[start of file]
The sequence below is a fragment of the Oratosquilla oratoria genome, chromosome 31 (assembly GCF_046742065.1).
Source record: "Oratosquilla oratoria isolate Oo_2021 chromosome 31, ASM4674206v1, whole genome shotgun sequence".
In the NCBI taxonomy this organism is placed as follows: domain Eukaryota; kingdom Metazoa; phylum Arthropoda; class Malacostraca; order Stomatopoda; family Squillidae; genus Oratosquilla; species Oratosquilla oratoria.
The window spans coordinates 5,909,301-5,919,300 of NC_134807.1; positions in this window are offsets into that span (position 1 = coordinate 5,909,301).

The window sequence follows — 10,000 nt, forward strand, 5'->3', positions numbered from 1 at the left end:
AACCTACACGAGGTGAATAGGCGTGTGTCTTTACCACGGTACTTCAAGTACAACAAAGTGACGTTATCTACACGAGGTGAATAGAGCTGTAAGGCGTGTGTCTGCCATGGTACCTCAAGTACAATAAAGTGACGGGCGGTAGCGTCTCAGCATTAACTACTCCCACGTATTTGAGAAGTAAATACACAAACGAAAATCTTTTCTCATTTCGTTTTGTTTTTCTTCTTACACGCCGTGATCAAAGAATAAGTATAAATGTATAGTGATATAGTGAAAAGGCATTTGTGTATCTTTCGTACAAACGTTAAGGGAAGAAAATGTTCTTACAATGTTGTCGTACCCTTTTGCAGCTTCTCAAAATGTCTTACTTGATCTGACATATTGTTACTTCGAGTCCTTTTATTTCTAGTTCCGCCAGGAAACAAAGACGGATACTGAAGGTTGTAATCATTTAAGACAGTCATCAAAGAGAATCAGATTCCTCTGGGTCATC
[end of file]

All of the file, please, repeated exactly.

The sequence below is a fragment of the Oratosquilla oratoria genome, chromosome 31 (assembly GCF_046742065.1).
Source record: "Oratosquilla oratoria isolate Oo_2021 chromosome 31, ASM4674206v1, whole genome shotgun sequence".
In the NCBI taxonomy this organism is placed as follows: domain Eukaryota; kingdom Metazoa; phylum Arthropoda; class Malacostraca; order Stomatopoda; family Squillidae; genus Oratosquilla; species Oratosquilla oratoria.
The window spans coordinates 5,909,301-5,919,300 of NC_134807.1; positions in this window are offsets into that span (position 1 = coordinate 5,909,301).

The window sequence follows — 10,000 nt, forward strand, 5'->3', positions numbered from 1 at the left end:
AACCTACACGAGGTGAATAGGCGTGTGTCTTTACCACGGTACTTCAAGTACAACAAAGTGACGTTATCTACACGAGGTGAATAGAGCTGTAAGGCGTGTGTCTGCCATGGTACCTCAAGTACAATAAAGTGACGGGCGGTAGCGTCTCAGCATTAACTACTCCCACGTATTTGAGAAGTAAATACACAAACGAAAATCTTTTCTCATTTCGTTTTGTTTTTCTTCTTACACGCCGTGATCAAAGAATAAGTATAAATGTATAGTGATATAGTGAAAAGGCATTTGTGTATCTTTCGTACAAACGTTAAGGGAAGAAAATGTTCTTACAATGTTGTCGTACCCTTTTGCAGCTTCTCAAAATGTCTTACTTGATCTGACATATTGTTACTTCGAGTCCTTTTATTTCTAGTTCCGCCAGGAAACAAAGACGGATACTGAAGGTTGTAATCATTTAAGACAGTCATCAAAGAGAATCAGATTCCTCTGGGTCATC